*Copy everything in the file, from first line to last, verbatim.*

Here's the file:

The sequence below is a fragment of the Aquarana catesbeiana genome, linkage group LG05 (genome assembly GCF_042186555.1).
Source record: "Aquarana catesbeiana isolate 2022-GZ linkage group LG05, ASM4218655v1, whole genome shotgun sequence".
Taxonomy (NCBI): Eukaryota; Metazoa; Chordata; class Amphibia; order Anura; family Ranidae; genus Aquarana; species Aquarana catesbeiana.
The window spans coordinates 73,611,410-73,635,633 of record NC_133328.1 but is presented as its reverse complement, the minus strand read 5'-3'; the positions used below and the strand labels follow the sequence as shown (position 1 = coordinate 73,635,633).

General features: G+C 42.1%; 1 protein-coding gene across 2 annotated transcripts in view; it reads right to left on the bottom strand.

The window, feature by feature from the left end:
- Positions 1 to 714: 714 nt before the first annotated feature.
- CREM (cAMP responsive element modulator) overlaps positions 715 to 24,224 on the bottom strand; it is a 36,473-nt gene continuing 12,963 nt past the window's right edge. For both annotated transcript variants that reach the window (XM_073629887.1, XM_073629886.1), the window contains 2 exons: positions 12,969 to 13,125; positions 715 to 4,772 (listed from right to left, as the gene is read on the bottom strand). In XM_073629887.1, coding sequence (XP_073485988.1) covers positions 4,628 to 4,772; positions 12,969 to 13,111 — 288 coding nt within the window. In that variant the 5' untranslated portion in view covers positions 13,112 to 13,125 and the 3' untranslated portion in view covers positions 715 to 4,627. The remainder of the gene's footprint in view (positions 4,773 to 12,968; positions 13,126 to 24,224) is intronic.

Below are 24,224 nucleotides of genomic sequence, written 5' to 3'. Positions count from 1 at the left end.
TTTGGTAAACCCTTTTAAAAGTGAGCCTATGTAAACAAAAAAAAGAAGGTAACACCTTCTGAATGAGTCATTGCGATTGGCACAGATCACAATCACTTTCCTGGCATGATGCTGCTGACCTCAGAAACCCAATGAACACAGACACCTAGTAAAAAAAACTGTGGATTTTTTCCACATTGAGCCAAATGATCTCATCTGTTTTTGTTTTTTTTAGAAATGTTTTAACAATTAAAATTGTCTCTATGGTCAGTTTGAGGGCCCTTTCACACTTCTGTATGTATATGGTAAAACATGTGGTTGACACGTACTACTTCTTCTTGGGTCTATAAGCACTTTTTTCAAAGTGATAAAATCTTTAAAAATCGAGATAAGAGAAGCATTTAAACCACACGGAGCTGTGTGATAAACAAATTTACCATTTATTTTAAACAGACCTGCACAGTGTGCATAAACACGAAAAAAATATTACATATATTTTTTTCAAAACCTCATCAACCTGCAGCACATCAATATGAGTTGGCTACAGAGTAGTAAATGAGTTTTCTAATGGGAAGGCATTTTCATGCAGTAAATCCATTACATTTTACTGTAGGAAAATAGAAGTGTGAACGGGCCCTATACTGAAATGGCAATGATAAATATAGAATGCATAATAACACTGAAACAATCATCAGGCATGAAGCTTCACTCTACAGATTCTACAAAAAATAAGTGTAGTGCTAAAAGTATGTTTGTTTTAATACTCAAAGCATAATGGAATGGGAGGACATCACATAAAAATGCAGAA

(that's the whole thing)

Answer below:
The sequence below is a fragment of the Aquarana catesbeiana genome, linkage group LG05 (genome assembly GCF_042186555.1).
Source record: "Aquarana catesbeiana isolate 2022-GZ linkage group LG05, ASM4218655v1, whole genome shotgun sequence".
Taxonomy (NCBI): Eukaryota; Metazoa; Chordata; class Amphibia; order Anura; family Ranidae; genus Aquarana; species Aquarana catesbeiana.
The window spans coordinates 73,611,410-73,635,633 of record NC_133328.1 but is presented as its reverse complement, the minus strand read 5'-3'; the positions used below and the strand labels follow the sequence as shown (position 1 = coordinate 73,635,633).

General features: G+C 42.1%; 1 protein-coding gene across 2 annotated transcripts in view; it reads right to left on the bottom strand.

The window, feature by feature from the left end:
- Positions 1 to 714: 714 nt before the first annotated feature.
- CREM (cAMP responsive element modulator) overlaps positions 715 to 24,224 on the bottom strand; it is a 36,473-nt gene continuing 12,963 nt past the window's right edge. For both annotated transcript variants that reach the window (XM_073629887.1, XM_073629886.1), the window contains 2 exons: positions 12,969 to 13,125; positions 715 to 4,772 (listed from right to left, as the gene is read on the bottom strand). In XM_073629887.1, coding sequence (XP_073485988.1) covers positions 4,628 to 4,772; positions 12,969 to 13,111 — 288 coding nt within the window. In that variant the 5' untranslated portion in view covers positions 13,112 to 13,125 and the 3' untranslated portion in view covers positions 715 to 4,627. The remainder of the gene's footprint in view (positions 4,773 to 12,968; positions 13,126 to 24,224) is intronic.

Below are 24,224 nucleotides of genomic sequence, written 5' to 3'. Positions count from 1 at the left end.
TTTGGTAAACCCTTTTAAAAGTGAGCCTATGTAAACAAAAAAAAGAAGGTAACACCTTCTGAATGAGTCATTGCGATTGGCACAGATCACAATCACTTTCCTGGCATGATGCTGCTGACCTCAGAAACCCAATGAACACAGACACCTAGTAAAAAAAACTGTGGATTTTTTCCACATTGAGCCAAATGATCTCATCTGTTTTTGTTTTTTTTAGAAATGTTTTAACAATTAAAATTGTCTCTATGGTCAGTTTGAGGGCCCTTTCACACTTCTGTATGTATATGGTAAAACATGTGGTTGACACGTACTACTTCTTCTTGGGTCTATAAGCACTTTTTTCAAAGTGATAAAATCTTTAAAAATCGAGATAAGAGAAGCATTTAAACCACACGGAGCTGTGTGATAAACAAATTTACCATTTATTTTAAACAGACCTGCACAGTGTGCATAAACACGAAAAAAATATTACATATATTTTTTTCAAAACCTCATCAACCTGCAGCACATCAATATGAGTTGGCTACAGAGTAGTAAATGAGTTTTCTAATGGGAAGGCATTTTCATGCAGTAAATCCATTACATTTTACTGTAGGAAAATAGAAGTGTGAACGGGCCCTATACTGAAATGGCAATGATAAATATAGAATGCATAATAACACTGAAACAATCATCAGGCATGAAGCTTCACTCTACAGATTCTACAAAAAATAAGTGTAGTGCTAAAAGTATGTTTGTTTTAATACTCAAAGCATAATGGAATGGGAGGACATCACATAAAAATGCAGAA